In recent years, the reserved, 30-something English singer-songwriter Tirzah has retired into a new family life. She had two children with her partner, producer Kwake Bass, and they moved to the London suburb of Sidcup. She quit her day job and began making music full time, pursuing a long-standing collaboration with her friend experimental pop musician and film music composer Mica Levi. Tirzah’s raw and exquisite songs have always been intimate, but on her new album, “Colorgrade”, they feel warmer, not in their home, but in their shelter and informal character.
At thirteen, Tirzah began attending the Purcell School for Young Musicians, where she trained as a harpist. She found the institutional study stifling, but it was there that she met Levi and started a two-decade association. Since the late 2000s, Levi – who uses them / them pronouns – has existed along the outer edges of pop. Under the name Micachu, they produce soundscapes ranging from experimental jangling pop to alien electronic music. Their work as a songwriter can range from bizarre to majestic, but there is always an underlying incongruity. Tirzah and Levi’s early releases together revealed a common interest in wobbly sound: The EPs – âI’m Not Dancingâ from 2013 and âNo Romanceâ from 2014 – featured gnarled dance music that sought to resolve. The title song of “I’m Not Dancing” alluded to a quirky perspective: “I don’t dance, I fight / I don’t glow, I burn / I don’t touch, I feel.
Tirzah is reluctant to take ownership of the music made in her name on her own. She sees her process as participatory, the work of a brain trust, in conversation with other talented musicians in her camp. Every song she’s created so far is a byproduct of her connection with Levi – “Only doing what I did with Mica does it look good on me,” he said. she says – and her creative cohort has expanded to include Bass, musician Coby Sey, and producer Kwes (who mixes some of his songs). In 2018 Tirzah released their debut album, âDevotion,â a deconstruction of love songs that twisted pop and R. & B markers into something mutilated, haunting and beautiful. Compiled by Tirzah and Levi over a ten-year span, and drawing both personal and friendships, the album’s fragments fit into a tattered interpersonal diorama. The songs carry the tinged and lived quality of these accumulated speeches, of being honest and vulnerable, of trying to make things work.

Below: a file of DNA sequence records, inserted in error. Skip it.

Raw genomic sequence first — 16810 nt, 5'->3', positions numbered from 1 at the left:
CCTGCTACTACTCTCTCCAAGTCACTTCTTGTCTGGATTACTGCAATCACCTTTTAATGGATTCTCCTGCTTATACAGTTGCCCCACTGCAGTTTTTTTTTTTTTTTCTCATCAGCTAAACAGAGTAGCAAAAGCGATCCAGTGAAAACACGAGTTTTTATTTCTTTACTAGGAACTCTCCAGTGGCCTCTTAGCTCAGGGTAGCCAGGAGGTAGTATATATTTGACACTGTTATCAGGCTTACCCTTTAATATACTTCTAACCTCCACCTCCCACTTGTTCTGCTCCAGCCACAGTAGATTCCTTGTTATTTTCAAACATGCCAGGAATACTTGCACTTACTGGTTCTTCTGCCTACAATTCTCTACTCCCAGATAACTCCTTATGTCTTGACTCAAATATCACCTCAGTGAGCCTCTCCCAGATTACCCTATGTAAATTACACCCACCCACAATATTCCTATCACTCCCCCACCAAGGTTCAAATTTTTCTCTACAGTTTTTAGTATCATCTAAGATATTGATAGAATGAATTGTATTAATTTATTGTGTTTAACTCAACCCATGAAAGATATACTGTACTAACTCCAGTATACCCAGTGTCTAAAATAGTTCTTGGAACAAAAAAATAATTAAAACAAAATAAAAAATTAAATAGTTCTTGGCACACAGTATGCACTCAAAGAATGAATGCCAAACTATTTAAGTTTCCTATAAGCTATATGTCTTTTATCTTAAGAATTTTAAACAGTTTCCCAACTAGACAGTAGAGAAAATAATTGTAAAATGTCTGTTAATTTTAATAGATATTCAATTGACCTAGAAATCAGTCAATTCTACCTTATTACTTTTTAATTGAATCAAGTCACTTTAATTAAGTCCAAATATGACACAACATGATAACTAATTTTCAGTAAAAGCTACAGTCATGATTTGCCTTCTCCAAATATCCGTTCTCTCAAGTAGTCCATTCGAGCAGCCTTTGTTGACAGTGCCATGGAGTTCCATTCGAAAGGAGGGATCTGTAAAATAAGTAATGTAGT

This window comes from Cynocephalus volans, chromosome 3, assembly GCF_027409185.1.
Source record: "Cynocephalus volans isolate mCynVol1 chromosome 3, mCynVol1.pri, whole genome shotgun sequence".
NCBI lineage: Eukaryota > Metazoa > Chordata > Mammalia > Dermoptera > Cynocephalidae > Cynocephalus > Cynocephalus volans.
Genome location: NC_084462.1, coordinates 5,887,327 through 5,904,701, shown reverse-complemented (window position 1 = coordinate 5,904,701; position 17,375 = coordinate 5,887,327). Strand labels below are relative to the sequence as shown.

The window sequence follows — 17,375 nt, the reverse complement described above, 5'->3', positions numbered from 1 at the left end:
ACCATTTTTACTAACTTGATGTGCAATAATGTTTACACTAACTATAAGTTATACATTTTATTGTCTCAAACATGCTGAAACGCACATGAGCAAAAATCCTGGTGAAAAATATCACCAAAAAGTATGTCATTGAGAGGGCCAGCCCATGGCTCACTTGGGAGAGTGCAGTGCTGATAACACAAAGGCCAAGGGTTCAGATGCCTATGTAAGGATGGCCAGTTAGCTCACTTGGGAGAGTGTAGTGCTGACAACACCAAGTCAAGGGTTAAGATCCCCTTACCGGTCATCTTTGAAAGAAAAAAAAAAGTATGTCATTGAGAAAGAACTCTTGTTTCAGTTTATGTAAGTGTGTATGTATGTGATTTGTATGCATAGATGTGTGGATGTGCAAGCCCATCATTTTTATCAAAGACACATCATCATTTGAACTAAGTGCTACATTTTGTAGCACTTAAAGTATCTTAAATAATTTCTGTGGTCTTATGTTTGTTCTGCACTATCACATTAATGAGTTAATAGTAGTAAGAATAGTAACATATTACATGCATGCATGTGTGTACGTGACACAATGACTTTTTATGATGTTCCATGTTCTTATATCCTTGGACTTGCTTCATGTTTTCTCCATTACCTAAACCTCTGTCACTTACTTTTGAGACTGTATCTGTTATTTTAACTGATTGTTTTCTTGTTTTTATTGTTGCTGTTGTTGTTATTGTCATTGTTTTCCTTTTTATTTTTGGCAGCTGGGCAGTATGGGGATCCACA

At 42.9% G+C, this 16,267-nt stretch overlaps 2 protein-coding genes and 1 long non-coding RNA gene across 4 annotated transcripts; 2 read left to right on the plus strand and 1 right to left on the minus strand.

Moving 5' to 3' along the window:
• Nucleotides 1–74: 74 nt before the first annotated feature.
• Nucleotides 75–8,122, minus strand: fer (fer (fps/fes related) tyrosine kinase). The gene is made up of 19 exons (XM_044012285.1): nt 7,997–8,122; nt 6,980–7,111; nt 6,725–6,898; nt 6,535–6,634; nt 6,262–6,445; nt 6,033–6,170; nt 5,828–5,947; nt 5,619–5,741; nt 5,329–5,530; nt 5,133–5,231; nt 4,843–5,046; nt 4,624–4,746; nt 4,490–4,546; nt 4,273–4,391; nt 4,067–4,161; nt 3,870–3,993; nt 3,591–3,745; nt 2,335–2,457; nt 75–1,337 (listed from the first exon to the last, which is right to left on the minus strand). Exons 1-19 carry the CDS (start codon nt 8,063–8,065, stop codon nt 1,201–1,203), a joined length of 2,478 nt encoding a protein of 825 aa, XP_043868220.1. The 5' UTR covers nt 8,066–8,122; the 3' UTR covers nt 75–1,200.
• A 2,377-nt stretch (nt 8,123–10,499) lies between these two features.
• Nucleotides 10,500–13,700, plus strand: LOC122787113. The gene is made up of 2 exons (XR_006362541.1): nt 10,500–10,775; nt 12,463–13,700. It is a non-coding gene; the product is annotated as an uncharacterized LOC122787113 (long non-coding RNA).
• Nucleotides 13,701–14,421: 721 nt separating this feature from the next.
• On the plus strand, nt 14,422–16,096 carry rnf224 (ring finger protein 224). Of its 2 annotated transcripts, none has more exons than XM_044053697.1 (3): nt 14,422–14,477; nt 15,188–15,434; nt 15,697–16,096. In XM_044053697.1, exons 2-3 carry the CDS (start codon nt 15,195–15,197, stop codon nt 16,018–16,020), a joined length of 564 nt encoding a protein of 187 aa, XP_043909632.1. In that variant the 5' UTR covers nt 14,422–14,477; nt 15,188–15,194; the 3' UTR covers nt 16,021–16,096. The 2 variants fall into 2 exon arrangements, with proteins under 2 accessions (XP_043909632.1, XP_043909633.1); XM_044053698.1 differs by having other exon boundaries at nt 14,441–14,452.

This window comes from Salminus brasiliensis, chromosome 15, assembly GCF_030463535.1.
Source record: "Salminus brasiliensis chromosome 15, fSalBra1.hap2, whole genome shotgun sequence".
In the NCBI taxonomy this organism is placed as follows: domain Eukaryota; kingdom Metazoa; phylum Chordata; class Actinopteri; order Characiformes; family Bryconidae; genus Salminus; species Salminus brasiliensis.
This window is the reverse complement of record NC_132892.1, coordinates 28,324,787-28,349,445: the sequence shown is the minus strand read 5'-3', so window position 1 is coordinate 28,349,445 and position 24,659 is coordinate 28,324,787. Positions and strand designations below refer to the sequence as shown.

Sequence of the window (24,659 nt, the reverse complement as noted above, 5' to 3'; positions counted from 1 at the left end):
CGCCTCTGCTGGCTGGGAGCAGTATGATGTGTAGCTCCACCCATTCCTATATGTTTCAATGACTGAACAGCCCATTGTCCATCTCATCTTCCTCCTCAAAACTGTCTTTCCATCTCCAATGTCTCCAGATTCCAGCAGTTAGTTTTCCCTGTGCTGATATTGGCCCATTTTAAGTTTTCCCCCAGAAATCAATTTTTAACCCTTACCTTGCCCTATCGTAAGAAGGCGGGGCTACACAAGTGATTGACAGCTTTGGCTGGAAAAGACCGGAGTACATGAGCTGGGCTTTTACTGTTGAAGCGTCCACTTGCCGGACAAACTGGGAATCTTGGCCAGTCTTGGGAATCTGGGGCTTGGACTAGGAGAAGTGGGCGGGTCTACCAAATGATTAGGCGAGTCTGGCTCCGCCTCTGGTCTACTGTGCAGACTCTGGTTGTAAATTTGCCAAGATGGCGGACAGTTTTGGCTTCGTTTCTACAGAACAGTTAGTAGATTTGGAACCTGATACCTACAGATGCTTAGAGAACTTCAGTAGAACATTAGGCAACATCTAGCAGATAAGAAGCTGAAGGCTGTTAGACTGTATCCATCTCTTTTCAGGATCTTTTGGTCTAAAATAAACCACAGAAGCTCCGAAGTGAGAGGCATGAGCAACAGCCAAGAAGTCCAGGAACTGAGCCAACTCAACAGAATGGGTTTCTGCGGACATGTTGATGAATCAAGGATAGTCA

Tirzah’s music becomes even more lively and random on “Colorgrade”. Color grading is a process by which the appearance of images is improved. Software is used to make an image more complete, giving it greater depth and sharper contrast. Tirzah spoke about the title because it matches the way she conceives of sound (Levi provided her with pieces labeled by color), but it can also be seen as a reference to the evolution her songs are currently undergoing – with the chromatic. predetermined scale not only increasing the complexity of its music, but revealing more of its details. His first album was always crooked and dissonant at times, but it had a pop sensibility: the songs could be catchy and regularly paced, with a sort of organizing principle, although it was unusual. “Colorgrade” ventures much further into the unknown. These aberrant tracks do not immediately register as arranged, much less as pop songs. Computing and organic are constantly overlapping. The album’s opening sounds like an automaton sweeping through the wilderness, interweaving Tirzah’s filtered voice with computerized voices and bird songs. The closing piece appears to be a science fiction transmission. Everything that happens in between is both disorienting and hypnotic.
Within these tender atonal pieces are discreet and cryptic ruminations on growing a family, building your own little colony. The songs reach the intimacy of communion. They aspire to articulate moments of unspoken integration – physically connecting with a partner, pregnancy as a symbol of shared love, and the peaceful buzz of a newborn in the home. “I’ll give you / Every memory / Every dream / Every recipe / And security,” Tirzah sings, on “Recipe”, his clear, monotonous voice amid a roar. âBeatâ and âSleepâ both seem to gently relish the creation of new life. On the first, she squeezes through a hiss of static, clacking drums to sing of finding her mate, or being found by him, and their union producing something beyond their love for one another; on the latter, the distortion of the guitar becomes a swaying cradle, as Tirzah observes her baby, deeply asleep, in wonder. “When you touch me, I take out my body / Instinct takes place, instinct”, she chants, on “Tectonic”. Instinct is the driving force here – unconscious impulses, the senses impulsively responding to new stimulation.
There is a fragility in Tirzah’s singing that gives his songs incredible immediacy, as Levi continues to explore how strange and unfamiliar the surrounding soundscape can become. Together, they are masters of the place and the proximity, the strange and the natural, the shared and the hidden. These songs spoil the interspace. There are occasions when Tirzah’s voice sounds right to you, such as on âSend Meâ, in which it is almost awkwardly close; and there are other instances where she seems slightly distant, such as in “Hive Mind”, in which she steps away from earshot, bending down behind Sey. This distance, at times, seems representative of a metaphysical realization that is taking shape. The lyrics to “Hive Mind” hint at an almost extrasensory connection, and when Tirzah and Sey echo, line for line, the album’s sense of collective consciousness freezes.